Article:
The Man for Right Now

A common refrain I have heard from older men, coming out later in life, after marriages to women, is this: “I have found the man of my dreams. I’m so happy.” That is, of course, until a few weeks later, when I hear, “It was incredible until he broke my heart. I’m devastated.”

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I Make Lists

Whose life is this anyway?  I went from living my new gay life with a sense of freedom, joy, and fun to caring for my wife who was dying of cancer, caring for my father who is dying of old age, caring for my college-age son who found himself accused of hazing and working with my siblings to clean up my father’s estate, which is a mess. Continue reading

Passing Water

In my early 40’s, I began to experience difficulty urinating. I learned from a urologist that I had BPH, Benign prostatic hyperplasia. BPH is a benign growth of the prostate, that, over time, as it continues to grow, makes it harder and harder for a man to pee. A man’s prostate, like his ears and nose, continues to grow as he ages. Ok, who designed this system? BPH affects most men at some point in their lives.  Continue reading

New Beginning

Last Saturday my partner came over to the house that I moved out of three years and nine months ago, to meet my wife and her parents for the first time.  This gathering was a long time in coming and was driven by my desire for my partner and my wife to meet. The timing was precipitated by my wife’s increasing decline from terminal cancer.  She soldiers on with a new chemo regiment that begins today, with the hopes of slowing down or shrinking the tumors that increasingly inhabit her abdominal cavity and lungs. These new drugs may only slow down the inevitable, but they will not stop cancer. Continue reading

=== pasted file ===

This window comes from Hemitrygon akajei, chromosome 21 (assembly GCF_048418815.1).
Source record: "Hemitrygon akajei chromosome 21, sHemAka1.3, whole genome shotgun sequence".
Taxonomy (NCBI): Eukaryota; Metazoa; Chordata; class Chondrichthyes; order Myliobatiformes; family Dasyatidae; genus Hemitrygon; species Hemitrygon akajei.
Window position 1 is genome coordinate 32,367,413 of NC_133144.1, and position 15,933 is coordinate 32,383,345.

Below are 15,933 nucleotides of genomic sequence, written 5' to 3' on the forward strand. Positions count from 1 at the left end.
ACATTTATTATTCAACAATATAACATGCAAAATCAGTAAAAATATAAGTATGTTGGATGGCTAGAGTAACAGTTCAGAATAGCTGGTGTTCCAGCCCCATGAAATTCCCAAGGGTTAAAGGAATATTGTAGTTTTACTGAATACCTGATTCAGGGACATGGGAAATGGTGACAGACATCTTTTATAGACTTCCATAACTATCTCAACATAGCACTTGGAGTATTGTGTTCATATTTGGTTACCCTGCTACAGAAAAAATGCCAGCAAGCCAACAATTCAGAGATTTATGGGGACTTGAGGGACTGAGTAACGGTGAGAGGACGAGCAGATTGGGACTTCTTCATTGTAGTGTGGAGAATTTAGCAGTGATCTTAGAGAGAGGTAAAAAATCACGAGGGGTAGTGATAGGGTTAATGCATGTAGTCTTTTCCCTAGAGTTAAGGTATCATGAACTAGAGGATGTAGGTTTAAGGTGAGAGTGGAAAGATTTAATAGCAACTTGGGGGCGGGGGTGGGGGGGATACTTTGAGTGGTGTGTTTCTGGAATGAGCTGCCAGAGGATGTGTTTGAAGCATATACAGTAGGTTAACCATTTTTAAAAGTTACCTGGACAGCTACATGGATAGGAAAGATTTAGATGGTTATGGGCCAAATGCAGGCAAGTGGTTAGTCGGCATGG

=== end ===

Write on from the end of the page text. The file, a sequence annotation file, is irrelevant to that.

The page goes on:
Butterflies and Runny Poop

I remember in college, when I would feel the need for sexual release as an explosion that needed to take place, my destination of choice was the baths.  I would arrive driven, nervous, with butterflies in my stomach.  My first destination, after paying the fee and getting my towel and locker key, was the bathroom, where my intestines would explode with a complete emptying of my bowels.

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Minority Stress

 

Four times a year I board a plane to attend a board meeting as a board member of a company that my employer is part owner of. While I came out last year to about half the people who attend this meeting, I have not come out to everyone, and because of that, each meeting has a certain level of stress.  Continue reading

Looking At The Future With No Regrets

cancer treatment 2

In my work, I have often prided myself at being able to look at a project and know from the onset if it would be a success or a failure. This same ability to project into the future and imagining what will be has always been a part of my life.  I can often look at a situation and see the essential outlines or framework of what it will be in the future, even if I can not see the details.  Continue reading

Wonderful Discovery

One of the stereotypes of gay men that I acquired around the age of fifteen, reading the homosexuality chapter of a terrible book about sex, was that gay relationships were fleeting; that gay men soon tired of each other as men continued their relentless pursuit of sex with other men; and that the idea of a deep loving passionate relationship between men was not possible. As much as I have changed over the last five years, I think this stereotype still lived on in the recesses of my mind.  Continue reading